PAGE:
While everyone serving in the military faces difficulties, the issues facing female soldiers are particularly acute. Two of the US Army's first Rangers — Capt. Kristen Griest and Capt. Shaye Haver — have spoken out about the problems they had in getting recruited, working their way up to becoming officers and getting the go-ahead to serve in combat roles. Griest and Haver were speaking at the Army Women's Summit on Capitol Hill.
When Griest first applied to join the Army women were not allowed to serve in direct combat. She told the audience, "I was trying to enlist in the infantry, and realized that wasn't possible." A decade later and Griest and Haver became the first graduates of an intergrated Ranger school course at the West Point military academy. Griest had seen the possibility for West Point to open doors for her, saying:
"West Point was an opportunity that I saw, if I just performed well and did everything I could to set conditions to join the infantry whenever it did open — and West Point seemed like the place to do that."
Haver's journey was different, having never considered the West Point route until a battalion commander at Fort Carson talked up her potential to the deputy commanding general of the 4th Infantry Division.
She described how:
"His first question to me was if I wanted to go to Ranger school. And I was shocked, I had never thought about it before."
"I was sure I was going to be dead last — all these infantry, Ranger-bound men at West Point. And it showed me that I wasn't. I was sometimes in the top third, depending on the event."
The colonel encouraged her to push back against the policy barriers preventing her from participating in West Point's Basic Officer Leader Course.
"He really flipped the switch for me, in terms of thinking I was just this woman trying to do these things, and everybody expecting me to fail. Whereas he was like, 'No, I expect you to do these things and I expect you to succeed'."
In the summer of 2015 Griest and Haver became the first women to complete this training. Then defense secretary Ash Carter called them up to to congratulate them on becoming the first women to earn the Ranger tab, generating considerable media coverage. This in turn provoked noisy and aggressive opposition on social media from those who think women should not serve in the military.
Currently 2 female Army Rangers, first female seal currently in training. Get over it.— I'll ride with you📎 (@mrshellwinger) July 27, 2017
"Something that I wasn't expecting to be as bad as it was, was just the backlash, like on social media."
Both women faced online death threats and consequently the Army has beenmuch more circumspect about promoting stories of female officers in the infantry. Haver commented:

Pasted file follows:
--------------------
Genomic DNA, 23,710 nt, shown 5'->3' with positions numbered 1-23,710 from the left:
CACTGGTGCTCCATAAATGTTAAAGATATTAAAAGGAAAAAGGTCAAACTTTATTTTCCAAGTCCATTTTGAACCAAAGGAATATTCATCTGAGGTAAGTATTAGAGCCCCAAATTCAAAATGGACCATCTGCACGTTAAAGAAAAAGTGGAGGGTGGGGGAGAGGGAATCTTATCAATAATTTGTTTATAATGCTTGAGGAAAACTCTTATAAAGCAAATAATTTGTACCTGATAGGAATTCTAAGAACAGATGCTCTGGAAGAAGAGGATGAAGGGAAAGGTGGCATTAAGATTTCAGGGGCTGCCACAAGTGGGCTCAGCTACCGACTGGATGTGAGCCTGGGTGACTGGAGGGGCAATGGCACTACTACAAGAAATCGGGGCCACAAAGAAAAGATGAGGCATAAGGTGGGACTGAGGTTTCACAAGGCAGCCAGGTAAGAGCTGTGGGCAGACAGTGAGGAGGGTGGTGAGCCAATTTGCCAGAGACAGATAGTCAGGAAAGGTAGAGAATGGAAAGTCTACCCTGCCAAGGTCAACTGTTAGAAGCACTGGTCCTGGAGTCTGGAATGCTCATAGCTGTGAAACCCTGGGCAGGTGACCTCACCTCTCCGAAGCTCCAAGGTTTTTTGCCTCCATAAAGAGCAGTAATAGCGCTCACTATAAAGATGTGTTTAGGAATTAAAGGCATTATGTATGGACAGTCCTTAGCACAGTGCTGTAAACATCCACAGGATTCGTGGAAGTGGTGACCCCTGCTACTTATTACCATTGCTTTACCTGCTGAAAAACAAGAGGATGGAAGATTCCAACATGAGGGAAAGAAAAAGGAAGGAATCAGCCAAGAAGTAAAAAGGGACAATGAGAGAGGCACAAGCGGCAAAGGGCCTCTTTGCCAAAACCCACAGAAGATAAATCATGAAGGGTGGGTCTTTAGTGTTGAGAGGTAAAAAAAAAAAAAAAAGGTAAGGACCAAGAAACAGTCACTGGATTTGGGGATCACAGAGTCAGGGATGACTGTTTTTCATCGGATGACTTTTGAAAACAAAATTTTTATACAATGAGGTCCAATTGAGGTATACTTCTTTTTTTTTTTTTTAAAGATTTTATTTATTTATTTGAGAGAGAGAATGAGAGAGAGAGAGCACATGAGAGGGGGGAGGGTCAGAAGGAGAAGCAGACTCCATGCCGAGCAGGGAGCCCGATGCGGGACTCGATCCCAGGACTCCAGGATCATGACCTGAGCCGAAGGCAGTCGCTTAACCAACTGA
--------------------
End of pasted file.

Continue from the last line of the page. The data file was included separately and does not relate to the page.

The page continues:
"One of my challenges was the isolation, trying to keep a small signature. Make sure that I'm not inconveniencing anyone else by my presence."
Meanwhile, the added attention created a new kind of pressure for Griest, as a representative of the new female soldiers serving on the front lines. She said:
"Realizing that every unit I go to, to them I am what women in combat arms looks like, and any mistake I make suddenly completely discredits all of the women that are going to come after me."
However, Griest also related how it was not media coverage or social media comments that determined whether she was accepted and respected by her male counterparts, but her physical capabilities as a soldier:
"As soon as you take an APFT (Army Physical Fitness Test), the conversation stops. If you beat everybody on the APFT, they cannot say anything to you. And a lot of guys came up to me afterward and said, 'You know, ma'am, I wasn't sure about this, but you smoked me on the APFT, so I guess I can't say anything'."
If they can't meet the physical requirements, then that is that. However, there are female Army Rangers, now, who met every requirement, so it's possible. Don't write them all off.— 🍀 Lucky Fun Joy 💋 (@joy_afi) December 16, 2017
While some female soldiers might find such comments irksome, Griest takes them in good spirits, commenting:
"I never hold it against anybody. I like hearing stuff like that. If people come up to me and say, 'You know, I really wasn't about this, or I didn't think this was a good idea — I was dead against this, but I've changed my mind' — or even if they haven't changed their mind yet, I still see that as an opportunity to change their mind."
Though Griest and Haver graduated from the West Point class in 2015, it wasn't until the following year that the Army lifted their ban on women serving in direct-combat units. Since then more than 600 women have joined infantry and armor units, as Gen. James Mc Conville told the Army Women's Summit:
"Every single infantry, armor and artillery battalion in every single active-duty brigade combat team has women assigned."